Marie Curie Individual Fellowship (2019-2022) 

Bacteria can invade immune cells or form biofilms and cause persistent infections. Such infections are difficult to treat because of the poor drug penetration. To overcome this, current studies indicate that liposomes can deliver antibiotics with better activity. However, liposomal products have low drug concentrations, poor drug retention, and rapid release. Therefore, a hybrid system comprising a DNA nanogel trapped within a liposome was developed for antibiotic delivery to address this problem.

This project has received funding from the European Union's Horizon 2020 Research & Innovation programme under grant agreement No. 834811

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On wound surfaces, bacteria can form large numbers of slimy glue-like membranes that stick on the wound and slow down the healing process. These slimy communities of bacteria, termed biofilms, account for at least two-thirds of all clinical infections and are especially difficult to treat. Because many antimicrobials used in clinical practice have poor biofilm penetration, biofilms are up to 1000 times more resistant to antibiotics. Consequently, more than two-thirds of antibiotics are ineffective. This enhances the risk of developing resistant infections. There is therefore an urgent need to improve biofilm penetration and enhance the activity of antimicrobials.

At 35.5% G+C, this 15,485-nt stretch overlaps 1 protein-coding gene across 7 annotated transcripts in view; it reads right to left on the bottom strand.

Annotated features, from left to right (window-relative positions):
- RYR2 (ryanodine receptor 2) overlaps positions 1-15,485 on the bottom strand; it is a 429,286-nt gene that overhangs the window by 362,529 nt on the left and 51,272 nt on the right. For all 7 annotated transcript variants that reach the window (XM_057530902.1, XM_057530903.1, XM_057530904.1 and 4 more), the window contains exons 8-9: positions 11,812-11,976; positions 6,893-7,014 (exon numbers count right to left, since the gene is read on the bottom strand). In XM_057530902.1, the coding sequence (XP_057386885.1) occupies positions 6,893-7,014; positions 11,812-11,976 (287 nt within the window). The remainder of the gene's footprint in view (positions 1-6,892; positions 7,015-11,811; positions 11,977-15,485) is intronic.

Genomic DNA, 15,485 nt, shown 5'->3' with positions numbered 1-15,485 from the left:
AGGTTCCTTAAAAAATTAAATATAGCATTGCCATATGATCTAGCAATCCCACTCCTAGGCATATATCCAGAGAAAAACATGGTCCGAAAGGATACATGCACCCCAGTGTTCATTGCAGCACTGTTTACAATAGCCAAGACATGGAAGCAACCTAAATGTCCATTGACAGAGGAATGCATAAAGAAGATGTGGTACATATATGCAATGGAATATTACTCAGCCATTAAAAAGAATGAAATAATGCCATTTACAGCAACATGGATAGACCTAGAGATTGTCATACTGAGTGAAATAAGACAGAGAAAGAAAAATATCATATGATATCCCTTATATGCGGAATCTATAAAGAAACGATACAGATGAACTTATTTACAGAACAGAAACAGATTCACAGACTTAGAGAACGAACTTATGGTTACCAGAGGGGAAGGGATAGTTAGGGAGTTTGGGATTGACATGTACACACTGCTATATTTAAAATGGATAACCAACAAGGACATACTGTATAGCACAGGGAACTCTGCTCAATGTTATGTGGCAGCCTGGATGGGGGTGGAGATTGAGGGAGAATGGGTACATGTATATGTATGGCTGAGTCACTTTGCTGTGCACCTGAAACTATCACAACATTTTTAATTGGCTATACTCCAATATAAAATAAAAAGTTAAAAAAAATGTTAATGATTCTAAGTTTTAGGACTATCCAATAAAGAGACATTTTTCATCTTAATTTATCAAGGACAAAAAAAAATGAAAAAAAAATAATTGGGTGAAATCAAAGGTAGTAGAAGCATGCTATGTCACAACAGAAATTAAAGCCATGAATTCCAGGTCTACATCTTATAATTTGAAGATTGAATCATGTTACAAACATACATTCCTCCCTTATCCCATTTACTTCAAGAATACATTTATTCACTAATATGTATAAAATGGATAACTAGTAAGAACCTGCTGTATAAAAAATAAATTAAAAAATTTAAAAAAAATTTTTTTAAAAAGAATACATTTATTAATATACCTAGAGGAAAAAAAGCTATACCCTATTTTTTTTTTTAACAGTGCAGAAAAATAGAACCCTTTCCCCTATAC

The main goal of this TFS project is to generate non-toxic antimicrobials with improved activity against biofilms and faster wound healing as innovative medicines for the treatment of biofilm wound infections. The results of this study will also aid the development of new tools to combat antimicrobial resistance.